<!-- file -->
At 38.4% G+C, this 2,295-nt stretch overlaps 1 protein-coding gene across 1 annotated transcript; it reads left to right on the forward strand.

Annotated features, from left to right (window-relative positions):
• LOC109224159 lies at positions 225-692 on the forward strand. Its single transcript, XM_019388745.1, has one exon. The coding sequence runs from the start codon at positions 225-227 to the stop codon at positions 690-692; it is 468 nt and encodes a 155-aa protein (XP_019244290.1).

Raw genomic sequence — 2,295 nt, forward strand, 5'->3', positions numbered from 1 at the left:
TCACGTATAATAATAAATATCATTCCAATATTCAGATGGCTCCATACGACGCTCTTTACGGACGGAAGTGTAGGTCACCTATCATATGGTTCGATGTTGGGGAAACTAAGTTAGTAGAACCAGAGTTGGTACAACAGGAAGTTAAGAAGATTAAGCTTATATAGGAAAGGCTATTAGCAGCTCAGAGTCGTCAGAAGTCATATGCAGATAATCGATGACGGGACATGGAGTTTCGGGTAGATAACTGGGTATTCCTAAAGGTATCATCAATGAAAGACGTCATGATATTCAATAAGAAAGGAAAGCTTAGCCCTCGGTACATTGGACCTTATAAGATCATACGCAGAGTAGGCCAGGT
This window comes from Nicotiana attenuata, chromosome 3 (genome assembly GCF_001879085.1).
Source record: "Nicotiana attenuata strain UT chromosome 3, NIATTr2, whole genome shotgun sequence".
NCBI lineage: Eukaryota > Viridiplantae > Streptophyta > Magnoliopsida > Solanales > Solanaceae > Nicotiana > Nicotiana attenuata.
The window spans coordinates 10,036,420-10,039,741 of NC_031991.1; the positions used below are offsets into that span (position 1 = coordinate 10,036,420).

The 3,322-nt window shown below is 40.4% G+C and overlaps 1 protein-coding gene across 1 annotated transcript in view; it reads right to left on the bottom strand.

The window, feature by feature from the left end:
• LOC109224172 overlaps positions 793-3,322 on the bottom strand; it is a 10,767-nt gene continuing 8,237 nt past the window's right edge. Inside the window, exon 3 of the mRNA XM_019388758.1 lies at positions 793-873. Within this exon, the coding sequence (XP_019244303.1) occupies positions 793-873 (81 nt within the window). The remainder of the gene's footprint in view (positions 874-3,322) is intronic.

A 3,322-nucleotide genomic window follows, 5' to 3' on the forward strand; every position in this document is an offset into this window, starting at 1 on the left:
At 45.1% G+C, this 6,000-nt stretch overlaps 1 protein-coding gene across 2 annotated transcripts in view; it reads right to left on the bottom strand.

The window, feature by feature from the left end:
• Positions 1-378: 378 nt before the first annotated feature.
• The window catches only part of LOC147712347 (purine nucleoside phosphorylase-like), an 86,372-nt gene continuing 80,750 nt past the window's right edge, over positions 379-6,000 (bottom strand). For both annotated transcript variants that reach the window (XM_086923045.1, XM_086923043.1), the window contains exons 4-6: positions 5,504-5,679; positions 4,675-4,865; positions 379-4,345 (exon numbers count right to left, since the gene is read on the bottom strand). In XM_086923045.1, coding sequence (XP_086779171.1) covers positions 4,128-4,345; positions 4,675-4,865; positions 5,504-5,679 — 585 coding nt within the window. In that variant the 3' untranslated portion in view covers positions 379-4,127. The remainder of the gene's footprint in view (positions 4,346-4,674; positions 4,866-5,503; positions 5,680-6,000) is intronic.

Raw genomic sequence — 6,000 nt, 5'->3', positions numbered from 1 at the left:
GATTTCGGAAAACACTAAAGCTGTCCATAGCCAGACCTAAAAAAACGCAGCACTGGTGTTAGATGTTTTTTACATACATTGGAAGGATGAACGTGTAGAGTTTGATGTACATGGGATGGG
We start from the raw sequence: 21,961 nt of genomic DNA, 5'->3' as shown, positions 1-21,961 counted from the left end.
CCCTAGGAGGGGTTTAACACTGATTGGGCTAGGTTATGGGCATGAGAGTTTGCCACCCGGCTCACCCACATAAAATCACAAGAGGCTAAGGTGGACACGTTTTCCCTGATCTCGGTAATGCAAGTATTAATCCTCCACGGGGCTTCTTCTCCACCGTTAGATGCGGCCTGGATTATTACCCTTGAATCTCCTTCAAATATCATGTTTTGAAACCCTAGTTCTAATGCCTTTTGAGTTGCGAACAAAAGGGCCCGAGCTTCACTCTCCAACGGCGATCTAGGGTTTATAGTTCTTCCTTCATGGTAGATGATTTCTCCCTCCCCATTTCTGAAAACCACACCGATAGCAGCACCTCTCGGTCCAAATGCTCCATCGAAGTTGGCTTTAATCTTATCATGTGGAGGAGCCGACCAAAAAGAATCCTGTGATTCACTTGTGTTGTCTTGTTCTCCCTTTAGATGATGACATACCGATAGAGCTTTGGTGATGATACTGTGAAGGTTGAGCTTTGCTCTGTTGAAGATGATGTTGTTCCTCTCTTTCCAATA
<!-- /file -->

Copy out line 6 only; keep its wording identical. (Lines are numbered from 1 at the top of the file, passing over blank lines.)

This window comes from Nicotiana attenuata, chromosome 3 (genome assembly GCF_001879085.1).